Wednesday 29 August 2018

Start of the War

"Combat journal of the 125th Tank Regiment

Journal kept by: Commander of the 1st Detachment, Captain Chigin

June 18th, 1941

At 20:00, on orders from the commander of the 202nd Motorized Division, the unit was assembled and moved to the Parizh forest 18 cm east of Sheduv. 
The regiment was composed of:
  • 1st, 2nd, and 3rd battalion: dismounted with rifles
  • 4th battalion: 46 T-26 tanks, chiefly old, none of them equipped with complete set of tools. One starting crank present for every five tanks, no spare sparkplugs, lack of other vital spare parts. 
The unit's warehouse does not have a single spare part for tank repairs. The regiment has no tractors or tow chains, with the exception of one tractor that could barely move on its own.

June 19th, 1941

Supplies, gear, and ammunition were restocked. The unit began training in near-combat conditions (arrangement of observation and guards). The soldiers and commanders are in high spirits.

June 21st, 1941

During June 20th and June 21st the unit was moving to Podukste.

June 22nd, 1941

At 04:00 the regiment commander and his HQ left to survey the Kelme region. Many airplanes were seen during reconnaissance, some familiar Soviet silhouettes, and many unfamiliar ones. Explosions were heard and smoke spotted on the horizon. None of the commanders suspected Germany's treacherous invasion. At 12:00, the unit's delegate in the division HQ arrived at the reconnaissance area and told the regiment commanders and HQ staff about Germany's invasion of the USSR. The unit immediately began preparations to push back the enemy."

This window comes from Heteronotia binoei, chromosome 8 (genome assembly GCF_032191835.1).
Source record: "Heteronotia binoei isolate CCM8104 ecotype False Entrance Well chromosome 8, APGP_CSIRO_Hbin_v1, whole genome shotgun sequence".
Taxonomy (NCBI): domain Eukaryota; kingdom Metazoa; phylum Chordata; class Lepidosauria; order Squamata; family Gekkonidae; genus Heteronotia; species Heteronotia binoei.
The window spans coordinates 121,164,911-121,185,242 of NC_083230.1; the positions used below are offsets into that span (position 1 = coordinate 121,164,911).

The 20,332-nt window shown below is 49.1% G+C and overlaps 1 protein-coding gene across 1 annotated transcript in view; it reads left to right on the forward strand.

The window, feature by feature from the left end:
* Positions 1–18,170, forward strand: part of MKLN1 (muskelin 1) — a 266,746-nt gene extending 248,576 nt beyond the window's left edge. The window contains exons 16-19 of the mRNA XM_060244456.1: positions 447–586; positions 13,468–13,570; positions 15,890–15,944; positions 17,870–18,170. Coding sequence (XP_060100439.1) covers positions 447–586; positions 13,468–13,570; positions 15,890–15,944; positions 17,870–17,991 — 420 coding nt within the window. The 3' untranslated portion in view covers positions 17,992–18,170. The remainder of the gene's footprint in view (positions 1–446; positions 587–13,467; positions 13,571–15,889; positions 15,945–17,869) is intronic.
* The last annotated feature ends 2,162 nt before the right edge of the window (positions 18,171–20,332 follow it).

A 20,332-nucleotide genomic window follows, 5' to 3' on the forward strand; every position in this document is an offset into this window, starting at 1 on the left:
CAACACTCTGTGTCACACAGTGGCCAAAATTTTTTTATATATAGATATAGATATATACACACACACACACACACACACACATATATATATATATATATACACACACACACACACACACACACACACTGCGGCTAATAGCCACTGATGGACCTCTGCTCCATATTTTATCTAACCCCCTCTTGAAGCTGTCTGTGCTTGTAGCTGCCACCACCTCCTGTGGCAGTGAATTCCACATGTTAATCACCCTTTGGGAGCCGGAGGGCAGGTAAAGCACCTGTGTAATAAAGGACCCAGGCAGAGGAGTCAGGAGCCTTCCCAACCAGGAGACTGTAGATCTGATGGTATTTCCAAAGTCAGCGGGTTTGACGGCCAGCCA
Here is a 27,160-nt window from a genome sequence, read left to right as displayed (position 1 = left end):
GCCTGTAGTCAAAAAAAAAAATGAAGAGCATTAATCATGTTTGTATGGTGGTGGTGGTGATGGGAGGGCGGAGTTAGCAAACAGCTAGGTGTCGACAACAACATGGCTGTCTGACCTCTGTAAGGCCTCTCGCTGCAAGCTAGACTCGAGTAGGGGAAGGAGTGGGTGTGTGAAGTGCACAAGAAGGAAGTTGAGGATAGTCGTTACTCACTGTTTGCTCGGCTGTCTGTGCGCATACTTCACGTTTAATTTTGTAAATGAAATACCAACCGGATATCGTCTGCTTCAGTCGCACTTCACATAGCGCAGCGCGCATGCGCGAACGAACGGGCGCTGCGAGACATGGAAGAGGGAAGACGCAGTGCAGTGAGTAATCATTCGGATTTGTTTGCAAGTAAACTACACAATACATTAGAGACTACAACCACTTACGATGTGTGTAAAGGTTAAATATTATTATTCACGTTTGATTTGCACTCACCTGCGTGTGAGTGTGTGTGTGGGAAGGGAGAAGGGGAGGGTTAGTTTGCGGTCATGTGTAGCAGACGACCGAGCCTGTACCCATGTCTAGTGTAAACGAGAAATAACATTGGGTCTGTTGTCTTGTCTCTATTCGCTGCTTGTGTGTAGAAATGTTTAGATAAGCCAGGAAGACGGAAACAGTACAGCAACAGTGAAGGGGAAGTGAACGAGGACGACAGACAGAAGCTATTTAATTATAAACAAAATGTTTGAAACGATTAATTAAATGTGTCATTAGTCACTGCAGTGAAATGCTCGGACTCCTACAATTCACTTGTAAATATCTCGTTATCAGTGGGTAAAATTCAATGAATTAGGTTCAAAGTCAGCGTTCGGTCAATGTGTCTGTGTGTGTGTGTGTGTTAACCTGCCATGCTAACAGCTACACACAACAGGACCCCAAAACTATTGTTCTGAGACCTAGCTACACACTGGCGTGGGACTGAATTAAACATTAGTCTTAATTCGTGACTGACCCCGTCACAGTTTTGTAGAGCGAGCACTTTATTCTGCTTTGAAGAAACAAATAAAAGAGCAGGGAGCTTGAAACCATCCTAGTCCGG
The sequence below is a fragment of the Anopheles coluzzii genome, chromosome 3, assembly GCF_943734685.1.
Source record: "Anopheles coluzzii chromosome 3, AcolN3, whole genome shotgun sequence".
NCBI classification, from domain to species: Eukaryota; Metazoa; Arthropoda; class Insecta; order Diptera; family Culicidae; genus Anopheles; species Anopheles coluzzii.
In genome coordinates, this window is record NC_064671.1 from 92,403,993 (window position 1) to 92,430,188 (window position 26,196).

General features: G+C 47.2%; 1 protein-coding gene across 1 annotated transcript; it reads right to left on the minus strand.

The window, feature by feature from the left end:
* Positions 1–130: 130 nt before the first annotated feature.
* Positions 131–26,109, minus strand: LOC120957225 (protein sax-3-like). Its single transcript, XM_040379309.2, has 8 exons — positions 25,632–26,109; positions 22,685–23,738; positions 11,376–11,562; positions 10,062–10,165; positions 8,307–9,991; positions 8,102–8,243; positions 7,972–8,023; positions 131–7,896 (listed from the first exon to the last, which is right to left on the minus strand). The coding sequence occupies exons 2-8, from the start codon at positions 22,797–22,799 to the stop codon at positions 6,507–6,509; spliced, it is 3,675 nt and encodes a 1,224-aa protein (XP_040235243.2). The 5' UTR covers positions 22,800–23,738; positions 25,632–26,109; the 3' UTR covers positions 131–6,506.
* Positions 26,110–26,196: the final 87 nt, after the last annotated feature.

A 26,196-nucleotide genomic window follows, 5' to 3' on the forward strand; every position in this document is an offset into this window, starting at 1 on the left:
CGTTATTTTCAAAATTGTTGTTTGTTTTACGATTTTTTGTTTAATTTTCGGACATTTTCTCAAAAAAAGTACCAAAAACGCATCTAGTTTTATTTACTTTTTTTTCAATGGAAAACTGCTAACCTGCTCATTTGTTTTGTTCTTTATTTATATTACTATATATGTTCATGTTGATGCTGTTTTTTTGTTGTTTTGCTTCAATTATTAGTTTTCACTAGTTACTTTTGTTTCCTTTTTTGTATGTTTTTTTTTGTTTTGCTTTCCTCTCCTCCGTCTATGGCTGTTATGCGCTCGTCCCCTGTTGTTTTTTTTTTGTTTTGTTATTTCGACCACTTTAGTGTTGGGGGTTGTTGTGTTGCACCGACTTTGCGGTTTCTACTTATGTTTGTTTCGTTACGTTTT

1. "One starting crank present for every five tanks,"

    Oof. When your readiness report sounds like it's straight out of absurdist satire you know things aren't looking too great.

    1. And yet very telling. Armies love to build new tanks but little things like replacement starting cranks and spark plugs get ignored by higher ups until they call up and want to know why so many tanks have broken down or never made it to the front.

  2. What happened to Captain Chigin?

    1. OBD-Memorial says he died on November 26th, 1941, although it might be a different Captain Chigin.